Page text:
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Gangster’s Paradise: South Africa ranks 7th on Global Crime Index

Neelam Rahim | neelam@radioislam.co.za

3-minute read
29 September 2023 | 16:40 CAT

Image: TimesLIVE

South Africa is genuinely becoming a gangster’s paradise, looking at the latest edition of the Organized Crime Index, produced by the Global Initiative Against Transnational Organised Crime.

According to the Index, South Africa climbed 12 spots up the criminality index, from 19th in 2021 with a criminality score of 6.63 to seventh place in 2023 with a score of 7.18. The country ranked seventh out of 193 countries on a scale that measures criminality and has the third-highest criminality score in Africa, after the DRC and Nigeria.

The index assessed resilience to organised crime by looking at the strength of a country’s political leadership, governance and criminal justice systems, economic regulations, anti-money laundering laws and civil society.

In an interview with Radio Islam International, Senior Analyst and Researcher at the Global Initiative Against Transnational Organised Crime, Jenni Irish-Qhobosheane highlighted the crimes covered by the index measures.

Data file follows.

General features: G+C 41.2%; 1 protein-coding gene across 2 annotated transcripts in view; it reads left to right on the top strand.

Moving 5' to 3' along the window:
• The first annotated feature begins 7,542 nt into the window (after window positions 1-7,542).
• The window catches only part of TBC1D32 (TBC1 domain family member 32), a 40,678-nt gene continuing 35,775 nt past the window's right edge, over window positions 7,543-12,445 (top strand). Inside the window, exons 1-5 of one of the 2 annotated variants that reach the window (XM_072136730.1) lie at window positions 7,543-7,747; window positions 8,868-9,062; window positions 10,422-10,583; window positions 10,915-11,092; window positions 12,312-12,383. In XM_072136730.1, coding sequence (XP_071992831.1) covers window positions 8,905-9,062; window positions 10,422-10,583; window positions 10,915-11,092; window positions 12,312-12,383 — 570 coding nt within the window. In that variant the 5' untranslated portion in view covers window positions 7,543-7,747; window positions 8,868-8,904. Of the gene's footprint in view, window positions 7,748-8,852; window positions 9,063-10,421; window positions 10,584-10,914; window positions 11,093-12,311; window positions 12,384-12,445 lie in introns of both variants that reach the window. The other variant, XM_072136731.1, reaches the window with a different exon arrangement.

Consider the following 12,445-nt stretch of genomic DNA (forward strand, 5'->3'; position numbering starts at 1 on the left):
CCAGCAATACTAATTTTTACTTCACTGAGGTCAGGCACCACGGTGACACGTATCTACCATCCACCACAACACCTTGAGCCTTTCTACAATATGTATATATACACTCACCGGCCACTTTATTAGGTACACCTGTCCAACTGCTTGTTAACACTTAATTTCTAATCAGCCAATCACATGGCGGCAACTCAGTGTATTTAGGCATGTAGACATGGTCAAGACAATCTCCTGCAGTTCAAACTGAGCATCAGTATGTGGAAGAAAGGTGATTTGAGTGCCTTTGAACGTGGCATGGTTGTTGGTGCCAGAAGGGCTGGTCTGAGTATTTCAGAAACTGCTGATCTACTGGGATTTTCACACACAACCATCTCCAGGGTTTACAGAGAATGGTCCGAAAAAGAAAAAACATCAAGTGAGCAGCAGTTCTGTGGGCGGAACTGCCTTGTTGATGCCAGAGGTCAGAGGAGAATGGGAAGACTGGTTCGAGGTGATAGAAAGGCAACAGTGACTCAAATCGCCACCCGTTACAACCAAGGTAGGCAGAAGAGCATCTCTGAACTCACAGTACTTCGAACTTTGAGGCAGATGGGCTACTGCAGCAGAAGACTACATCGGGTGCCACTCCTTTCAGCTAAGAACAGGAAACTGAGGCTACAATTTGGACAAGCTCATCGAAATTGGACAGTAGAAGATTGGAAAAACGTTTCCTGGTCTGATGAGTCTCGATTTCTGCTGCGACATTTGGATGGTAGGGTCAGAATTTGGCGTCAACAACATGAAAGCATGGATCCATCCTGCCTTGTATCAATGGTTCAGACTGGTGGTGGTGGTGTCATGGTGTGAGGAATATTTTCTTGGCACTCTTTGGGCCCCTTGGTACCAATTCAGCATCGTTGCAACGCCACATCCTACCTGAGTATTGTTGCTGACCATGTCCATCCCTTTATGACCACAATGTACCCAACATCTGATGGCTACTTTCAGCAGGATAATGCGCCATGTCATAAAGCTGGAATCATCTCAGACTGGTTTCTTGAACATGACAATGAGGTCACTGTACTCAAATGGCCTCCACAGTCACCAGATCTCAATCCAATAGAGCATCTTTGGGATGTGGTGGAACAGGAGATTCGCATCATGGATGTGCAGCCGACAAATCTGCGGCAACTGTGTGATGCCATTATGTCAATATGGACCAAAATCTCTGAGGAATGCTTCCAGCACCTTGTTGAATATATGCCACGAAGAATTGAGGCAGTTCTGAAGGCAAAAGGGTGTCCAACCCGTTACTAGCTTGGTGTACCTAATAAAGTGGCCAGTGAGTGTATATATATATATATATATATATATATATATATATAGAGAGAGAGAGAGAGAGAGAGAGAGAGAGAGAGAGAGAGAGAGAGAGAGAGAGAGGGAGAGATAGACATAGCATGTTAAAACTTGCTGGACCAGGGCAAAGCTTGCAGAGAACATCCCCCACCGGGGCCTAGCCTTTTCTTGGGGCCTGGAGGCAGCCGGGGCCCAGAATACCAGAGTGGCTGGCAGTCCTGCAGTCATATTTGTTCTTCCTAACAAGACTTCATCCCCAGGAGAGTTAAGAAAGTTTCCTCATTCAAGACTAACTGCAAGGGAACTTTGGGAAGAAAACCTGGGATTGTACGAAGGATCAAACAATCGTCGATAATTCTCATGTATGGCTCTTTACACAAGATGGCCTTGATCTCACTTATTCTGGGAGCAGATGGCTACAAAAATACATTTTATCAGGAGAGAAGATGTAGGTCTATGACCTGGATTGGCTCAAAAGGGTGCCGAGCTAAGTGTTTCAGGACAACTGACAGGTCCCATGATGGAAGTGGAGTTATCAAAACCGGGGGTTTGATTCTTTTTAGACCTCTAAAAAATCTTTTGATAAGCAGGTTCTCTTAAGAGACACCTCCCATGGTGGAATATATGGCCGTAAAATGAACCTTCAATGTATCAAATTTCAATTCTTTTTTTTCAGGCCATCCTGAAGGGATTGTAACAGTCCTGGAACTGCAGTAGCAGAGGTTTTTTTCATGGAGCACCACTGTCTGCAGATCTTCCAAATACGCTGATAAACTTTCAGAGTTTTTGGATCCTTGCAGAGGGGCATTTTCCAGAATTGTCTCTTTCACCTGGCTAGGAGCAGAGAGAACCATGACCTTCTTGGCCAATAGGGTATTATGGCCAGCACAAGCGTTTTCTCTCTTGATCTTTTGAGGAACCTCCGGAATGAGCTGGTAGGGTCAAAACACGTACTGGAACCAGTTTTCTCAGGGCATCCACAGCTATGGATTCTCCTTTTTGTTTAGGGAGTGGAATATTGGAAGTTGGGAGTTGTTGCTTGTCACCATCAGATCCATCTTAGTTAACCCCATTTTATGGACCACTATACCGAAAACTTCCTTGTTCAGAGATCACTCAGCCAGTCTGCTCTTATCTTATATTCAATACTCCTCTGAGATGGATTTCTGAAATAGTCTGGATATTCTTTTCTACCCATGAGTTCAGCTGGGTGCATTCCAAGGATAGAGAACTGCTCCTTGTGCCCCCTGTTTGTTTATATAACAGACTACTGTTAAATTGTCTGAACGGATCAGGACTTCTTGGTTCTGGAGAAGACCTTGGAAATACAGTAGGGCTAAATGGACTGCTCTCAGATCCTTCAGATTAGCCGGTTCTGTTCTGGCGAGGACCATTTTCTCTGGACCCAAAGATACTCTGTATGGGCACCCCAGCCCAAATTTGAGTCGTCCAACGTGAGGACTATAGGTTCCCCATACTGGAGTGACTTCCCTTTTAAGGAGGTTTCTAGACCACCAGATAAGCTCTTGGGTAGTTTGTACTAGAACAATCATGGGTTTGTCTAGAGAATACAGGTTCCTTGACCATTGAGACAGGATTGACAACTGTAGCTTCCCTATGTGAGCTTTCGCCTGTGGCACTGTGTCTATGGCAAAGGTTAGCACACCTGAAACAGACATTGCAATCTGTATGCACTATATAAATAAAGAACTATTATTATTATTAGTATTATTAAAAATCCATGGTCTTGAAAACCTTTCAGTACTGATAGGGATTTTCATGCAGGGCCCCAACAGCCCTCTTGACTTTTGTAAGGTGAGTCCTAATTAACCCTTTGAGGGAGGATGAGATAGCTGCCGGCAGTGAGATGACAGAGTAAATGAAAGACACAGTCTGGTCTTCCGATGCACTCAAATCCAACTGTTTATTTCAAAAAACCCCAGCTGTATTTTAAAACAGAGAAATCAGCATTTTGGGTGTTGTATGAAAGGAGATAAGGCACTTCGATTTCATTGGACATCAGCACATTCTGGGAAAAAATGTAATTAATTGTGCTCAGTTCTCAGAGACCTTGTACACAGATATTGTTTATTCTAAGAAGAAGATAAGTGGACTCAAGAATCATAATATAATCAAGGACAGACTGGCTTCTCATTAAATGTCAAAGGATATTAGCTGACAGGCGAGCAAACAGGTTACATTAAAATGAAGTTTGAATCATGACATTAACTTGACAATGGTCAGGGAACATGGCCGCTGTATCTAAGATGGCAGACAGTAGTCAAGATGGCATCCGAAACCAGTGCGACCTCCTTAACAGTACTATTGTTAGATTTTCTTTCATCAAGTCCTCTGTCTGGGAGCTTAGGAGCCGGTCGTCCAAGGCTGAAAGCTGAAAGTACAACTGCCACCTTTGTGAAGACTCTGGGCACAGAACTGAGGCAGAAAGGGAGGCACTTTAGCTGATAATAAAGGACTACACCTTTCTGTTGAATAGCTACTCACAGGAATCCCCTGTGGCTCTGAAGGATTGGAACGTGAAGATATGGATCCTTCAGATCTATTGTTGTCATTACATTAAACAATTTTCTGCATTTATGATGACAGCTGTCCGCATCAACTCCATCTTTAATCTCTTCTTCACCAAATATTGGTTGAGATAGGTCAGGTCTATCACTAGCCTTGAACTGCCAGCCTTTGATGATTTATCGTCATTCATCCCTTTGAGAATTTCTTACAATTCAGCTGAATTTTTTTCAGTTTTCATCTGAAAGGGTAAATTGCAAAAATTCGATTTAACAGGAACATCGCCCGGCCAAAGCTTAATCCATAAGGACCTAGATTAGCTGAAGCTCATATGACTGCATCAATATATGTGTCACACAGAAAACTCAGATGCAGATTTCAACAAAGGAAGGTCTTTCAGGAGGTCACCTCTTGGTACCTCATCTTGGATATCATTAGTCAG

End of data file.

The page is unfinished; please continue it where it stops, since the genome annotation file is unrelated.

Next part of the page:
According to Qhobisheane, the criminality score for the country focused on two factors. The first looks at fifteen different organized criminal markets.

“These include drug trafficking markets, human trafficking, cyber-crime, organized financial crime as well as armed robberies, extortion, kidnapping, environmental crime and infrastructure crime are included amongst the fifteen different markets,” explains Qhobisheane.

The Index also looks at the influence of five criminal actors.

“This looks at quasi organized crime actors, mafia style actors, transnational criminal actors etc,” he added.

Qhobisheane said several transnational foreign actors operate within South Africa, often with the support of local South Africans involved in kidnappings.

“More people today live in countries characterized as having high resilience, when comparing global resilience to the rise in the pervasiveness of criminality, the data shows that response frameworks have failed to meet the organized crime threat. The widening gap between organized crime and our collective resilience efforts highlights the urgent need for informed, practical strategies to combat organized crime globally,” as per the Index.

Listen to the full interview on The Daily Round-Up with Moulana Junaid Kharsany.

 

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